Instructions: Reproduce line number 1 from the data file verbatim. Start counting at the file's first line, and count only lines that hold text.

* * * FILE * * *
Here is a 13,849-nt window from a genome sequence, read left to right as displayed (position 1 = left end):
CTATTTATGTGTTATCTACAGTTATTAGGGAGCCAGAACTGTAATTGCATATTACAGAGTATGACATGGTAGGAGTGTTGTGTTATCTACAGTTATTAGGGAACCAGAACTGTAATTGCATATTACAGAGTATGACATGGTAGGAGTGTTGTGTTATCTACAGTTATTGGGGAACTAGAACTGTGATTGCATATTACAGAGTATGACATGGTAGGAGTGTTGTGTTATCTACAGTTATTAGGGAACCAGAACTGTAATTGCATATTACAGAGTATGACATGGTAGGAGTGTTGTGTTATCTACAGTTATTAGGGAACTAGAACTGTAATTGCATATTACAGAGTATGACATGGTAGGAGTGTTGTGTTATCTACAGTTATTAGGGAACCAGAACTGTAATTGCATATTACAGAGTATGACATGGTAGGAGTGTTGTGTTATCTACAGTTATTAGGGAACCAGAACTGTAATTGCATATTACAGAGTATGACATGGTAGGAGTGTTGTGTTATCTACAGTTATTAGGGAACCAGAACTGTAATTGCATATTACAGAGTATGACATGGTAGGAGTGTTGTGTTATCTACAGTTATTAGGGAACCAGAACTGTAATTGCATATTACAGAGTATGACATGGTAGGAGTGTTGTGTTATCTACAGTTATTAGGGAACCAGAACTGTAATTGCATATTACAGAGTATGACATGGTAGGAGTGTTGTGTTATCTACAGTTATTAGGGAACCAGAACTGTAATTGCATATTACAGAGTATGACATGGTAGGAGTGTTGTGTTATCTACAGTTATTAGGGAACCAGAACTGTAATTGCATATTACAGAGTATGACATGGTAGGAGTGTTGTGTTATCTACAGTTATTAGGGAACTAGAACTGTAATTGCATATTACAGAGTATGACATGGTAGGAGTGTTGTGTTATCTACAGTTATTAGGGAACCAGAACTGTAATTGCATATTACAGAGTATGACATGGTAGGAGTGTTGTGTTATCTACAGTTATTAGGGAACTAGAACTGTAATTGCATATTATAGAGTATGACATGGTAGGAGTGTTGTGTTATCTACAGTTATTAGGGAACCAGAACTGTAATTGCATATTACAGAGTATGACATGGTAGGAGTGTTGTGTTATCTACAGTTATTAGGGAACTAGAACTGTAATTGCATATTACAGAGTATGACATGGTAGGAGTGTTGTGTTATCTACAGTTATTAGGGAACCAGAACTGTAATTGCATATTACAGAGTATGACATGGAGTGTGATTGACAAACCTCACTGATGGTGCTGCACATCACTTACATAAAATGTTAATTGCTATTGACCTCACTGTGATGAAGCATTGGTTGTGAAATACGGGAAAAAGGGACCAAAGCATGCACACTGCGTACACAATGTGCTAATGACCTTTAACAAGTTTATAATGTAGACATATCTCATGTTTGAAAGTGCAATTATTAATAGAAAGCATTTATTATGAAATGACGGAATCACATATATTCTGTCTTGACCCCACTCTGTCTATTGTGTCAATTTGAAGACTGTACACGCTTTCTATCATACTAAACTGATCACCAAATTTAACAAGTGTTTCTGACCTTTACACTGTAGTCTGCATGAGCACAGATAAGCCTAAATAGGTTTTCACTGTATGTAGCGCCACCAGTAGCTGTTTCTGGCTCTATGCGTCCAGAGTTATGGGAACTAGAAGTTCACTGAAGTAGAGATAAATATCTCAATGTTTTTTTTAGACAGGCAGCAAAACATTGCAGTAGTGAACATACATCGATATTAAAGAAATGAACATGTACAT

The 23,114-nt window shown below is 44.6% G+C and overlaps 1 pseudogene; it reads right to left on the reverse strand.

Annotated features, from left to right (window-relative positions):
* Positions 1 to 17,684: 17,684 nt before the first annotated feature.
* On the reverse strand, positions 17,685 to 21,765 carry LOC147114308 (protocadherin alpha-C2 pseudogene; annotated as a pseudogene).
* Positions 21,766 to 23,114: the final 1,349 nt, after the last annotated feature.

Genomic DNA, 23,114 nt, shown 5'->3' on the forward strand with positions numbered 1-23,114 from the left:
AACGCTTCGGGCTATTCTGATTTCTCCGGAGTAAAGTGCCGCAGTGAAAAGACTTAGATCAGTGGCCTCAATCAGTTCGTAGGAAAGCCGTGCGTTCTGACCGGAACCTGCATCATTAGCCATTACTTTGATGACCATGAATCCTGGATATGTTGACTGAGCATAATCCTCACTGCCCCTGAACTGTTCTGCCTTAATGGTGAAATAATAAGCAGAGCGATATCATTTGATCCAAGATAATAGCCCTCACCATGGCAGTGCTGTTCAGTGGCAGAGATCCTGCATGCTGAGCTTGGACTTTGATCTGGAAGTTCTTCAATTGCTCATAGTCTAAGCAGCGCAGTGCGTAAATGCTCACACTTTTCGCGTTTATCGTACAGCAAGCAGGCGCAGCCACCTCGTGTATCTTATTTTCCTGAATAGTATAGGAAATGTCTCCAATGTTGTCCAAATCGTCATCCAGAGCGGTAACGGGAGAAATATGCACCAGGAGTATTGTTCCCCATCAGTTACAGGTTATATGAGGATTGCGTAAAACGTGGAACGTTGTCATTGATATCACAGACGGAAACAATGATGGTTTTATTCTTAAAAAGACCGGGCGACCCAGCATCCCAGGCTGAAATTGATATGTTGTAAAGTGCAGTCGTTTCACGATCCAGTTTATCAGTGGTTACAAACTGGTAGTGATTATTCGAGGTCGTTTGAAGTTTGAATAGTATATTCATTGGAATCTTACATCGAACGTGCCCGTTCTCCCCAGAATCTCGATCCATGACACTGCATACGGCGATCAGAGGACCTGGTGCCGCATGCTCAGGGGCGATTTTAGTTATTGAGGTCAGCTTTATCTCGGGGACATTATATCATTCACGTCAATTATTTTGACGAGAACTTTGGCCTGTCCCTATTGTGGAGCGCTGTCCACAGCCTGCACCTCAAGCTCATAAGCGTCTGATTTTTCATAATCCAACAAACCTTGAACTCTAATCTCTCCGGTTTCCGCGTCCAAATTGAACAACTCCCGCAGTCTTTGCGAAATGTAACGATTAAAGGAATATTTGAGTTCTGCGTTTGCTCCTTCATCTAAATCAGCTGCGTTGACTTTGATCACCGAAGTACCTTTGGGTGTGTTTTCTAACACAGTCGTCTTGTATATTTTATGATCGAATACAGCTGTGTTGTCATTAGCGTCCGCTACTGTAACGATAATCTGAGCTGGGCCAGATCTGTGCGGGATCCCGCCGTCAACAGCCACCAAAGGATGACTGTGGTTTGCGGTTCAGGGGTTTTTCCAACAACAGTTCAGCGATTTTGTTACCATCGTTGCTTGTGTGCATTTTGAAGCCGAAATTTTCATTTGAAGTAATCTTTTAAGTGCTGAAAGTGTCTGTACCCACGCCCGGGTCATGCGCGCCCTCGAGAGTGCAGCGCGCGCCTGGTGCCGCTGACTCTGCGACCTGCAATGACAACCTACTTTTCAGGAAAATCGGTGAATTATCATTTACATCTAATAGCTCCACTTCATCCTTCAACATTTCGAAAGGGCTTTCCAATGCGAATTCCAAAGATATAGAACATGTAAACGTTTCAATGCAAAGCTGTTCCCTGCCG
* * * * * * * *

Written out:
Here is a 13,849-nt window from a genome sequence, read left to right as displayed (position 1 = left end):